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GM creates new post to spearhead safety issues

DETROIT — General Motors has named a 40-year engineer as its new safety chief, placing a single person in charge of recalls and other safety issues as it deals with a huge compact car recall that has damaged the company’s reputation.
The move, announced Tuesday by CEO Mary Barra, comes after revelations that GM knew about a deadly ignition switch problem in 1.6 million compact cars at least 11 years ago, but failed to recall them until last month. The problem has been linked to more than a dozen deaths in the Chevrolet Cobalt and five other models.
Barra on Tuesday named engineer Jeff Boyer to the new global post. She says it gives GM a single safety leader with access to senior managers and the board. Boyer is responsible for development of safety systems, vehicle testing, and safety of cars after they are sold, including recalls.
“If there are any obstacles in his way, Jeff has the authority to clear them,” Barra said in a statement. “If he needs any additional resources, he will get them.”
Two congressional committees and the Justice Department are investigating GM’s behavior in the ignition switch case. The company has admitted knowing as early as 2003 that the switches can unexpectedly shut down car engines and cause drivers to lose control. Despite multiple company investigations, the cars were not recalled until last month. In one of the investigations that didn’t lead to a recall, GM failed to consider four fatal accidents in one of the models.
“Something went wrong with our process in this instance, and terrible things happened,” Barra said Monday in a video posted on GM’s media website.
On Feb. 13, GM announced the recall of more than 780,000 Cobalts and Pontiac G5s (model years 2005-2007). Two weeks later it added 842,000 Ion compacts (2003-2007), and Chevrolet HHR SUVs and Pontiac Solstice and Saturn Sky sports cars (2006-2007). All of the recalled cars have the same ignition switches.
The company said the ignition switches can wear from heavy, dangling keys. If the key chains are bumped or people drive on rough surfaces, the switches can suddenly change from the “run” position to “accessory” or “off.” That cuts off power-assisted steering and brakes and could cause drivers to lose control. Also, the air bags may not inflate in a crash and protect the driver and passengers.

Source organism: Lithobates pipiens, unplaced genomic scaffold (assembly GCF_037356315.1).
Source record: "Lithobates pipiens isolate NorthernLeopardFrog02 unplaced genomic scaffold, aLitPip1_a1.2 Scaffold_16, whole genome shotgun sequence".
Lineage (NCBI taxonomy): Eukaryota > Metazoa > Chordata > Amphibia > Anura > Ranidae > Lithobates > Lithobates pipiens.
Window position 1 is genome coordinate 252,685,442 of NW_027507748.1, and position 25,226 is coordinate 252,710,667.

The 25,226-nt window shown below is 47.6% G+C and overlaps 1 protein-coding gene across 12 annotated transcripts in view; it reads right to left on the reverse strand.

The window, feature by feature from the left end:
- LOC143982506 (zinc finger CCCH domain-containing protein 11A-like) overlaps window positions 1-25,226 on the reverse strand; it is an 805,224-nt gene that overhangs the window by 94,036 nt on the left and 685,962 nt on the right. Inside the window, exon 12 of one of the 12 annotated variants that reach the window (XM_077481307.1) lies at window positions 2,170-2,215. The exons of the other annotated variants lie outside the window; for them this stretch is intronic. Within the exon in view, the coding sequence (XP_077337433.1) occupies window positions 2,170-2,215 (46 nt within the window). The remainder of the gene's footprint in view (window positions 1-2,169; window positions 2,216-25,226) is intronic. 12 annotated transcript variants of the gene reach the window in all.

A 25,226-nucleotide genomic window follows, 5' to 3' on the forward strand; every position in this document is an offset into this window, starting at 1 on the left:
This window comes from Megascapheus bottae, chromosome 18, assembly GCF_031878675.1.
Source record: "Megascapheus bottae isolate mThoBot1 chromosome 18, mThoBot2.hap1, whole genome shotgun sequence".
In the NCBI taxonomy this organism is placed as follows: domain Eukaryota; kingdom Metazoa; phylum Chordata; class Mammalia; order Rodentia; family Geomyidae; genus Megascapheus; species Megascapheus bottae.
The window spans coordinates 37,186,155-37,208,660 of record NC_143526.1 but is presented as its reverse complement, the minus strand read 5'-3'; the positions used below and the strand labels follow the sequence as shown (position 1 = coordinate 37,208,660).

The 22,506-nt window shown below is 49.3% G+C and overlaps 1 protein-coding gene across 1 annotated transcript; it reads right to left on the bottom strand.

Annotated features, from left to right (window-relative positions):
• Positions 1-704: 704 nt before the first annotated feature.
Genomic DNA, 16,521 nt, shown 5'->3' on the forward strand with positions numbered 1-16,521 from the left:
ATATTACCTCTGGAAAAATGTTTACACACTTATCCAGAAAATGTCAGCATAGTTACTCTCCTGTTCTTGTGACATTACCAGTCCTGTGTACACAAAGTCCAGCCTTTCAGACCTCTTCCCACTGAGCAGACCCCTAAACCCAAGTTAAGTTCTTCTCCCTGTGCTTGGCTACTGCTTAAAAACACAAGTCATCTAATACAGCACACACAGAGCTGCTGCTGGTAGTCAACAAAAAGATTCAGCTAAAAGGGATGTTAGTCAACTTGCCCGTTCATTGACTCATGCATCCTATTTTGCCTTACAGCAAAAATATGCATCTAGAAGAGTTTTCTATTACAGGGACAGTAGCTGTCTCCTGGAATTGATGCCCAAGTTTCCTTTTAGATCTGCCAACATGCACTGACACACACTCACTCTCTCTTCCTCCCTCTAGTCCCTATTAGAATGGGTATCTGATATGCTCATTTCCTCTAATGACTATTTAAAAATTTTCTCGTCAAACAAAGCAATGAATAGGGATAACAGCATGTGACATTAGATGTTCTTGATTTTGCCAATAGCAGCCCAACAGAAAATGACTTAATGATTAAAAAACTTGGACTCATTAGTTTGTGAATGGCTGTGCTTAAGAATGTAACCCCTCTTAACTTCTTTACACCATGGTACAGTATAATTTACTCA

The company is urging people not to put anything on their key rings until the switches are replaced.
The recall crisis quickly ended Barra’s honeymoon as CEO. She took over the top job on Jan. 15, becoming the first woman to lead a major global automaker.
Since 2011, Boyer had been executive director of engineering operations and systems development. Before that, he headed global interior engineering and safety performance. In that post, he was responsible for certifying GM vehicle safety and crashworthiness, the company said.
Boyer started with GM in 1974 as a college student at Kettering University in Flint. He has an electrical engineering degree from Kettering and a master of business administration degree from Michigan State University.
On Monday, GM issued new recalls of 1.5 million vehicles, part of an effort to assure buyers that it’s moving faster to fix safety defects in its cars and trucks.

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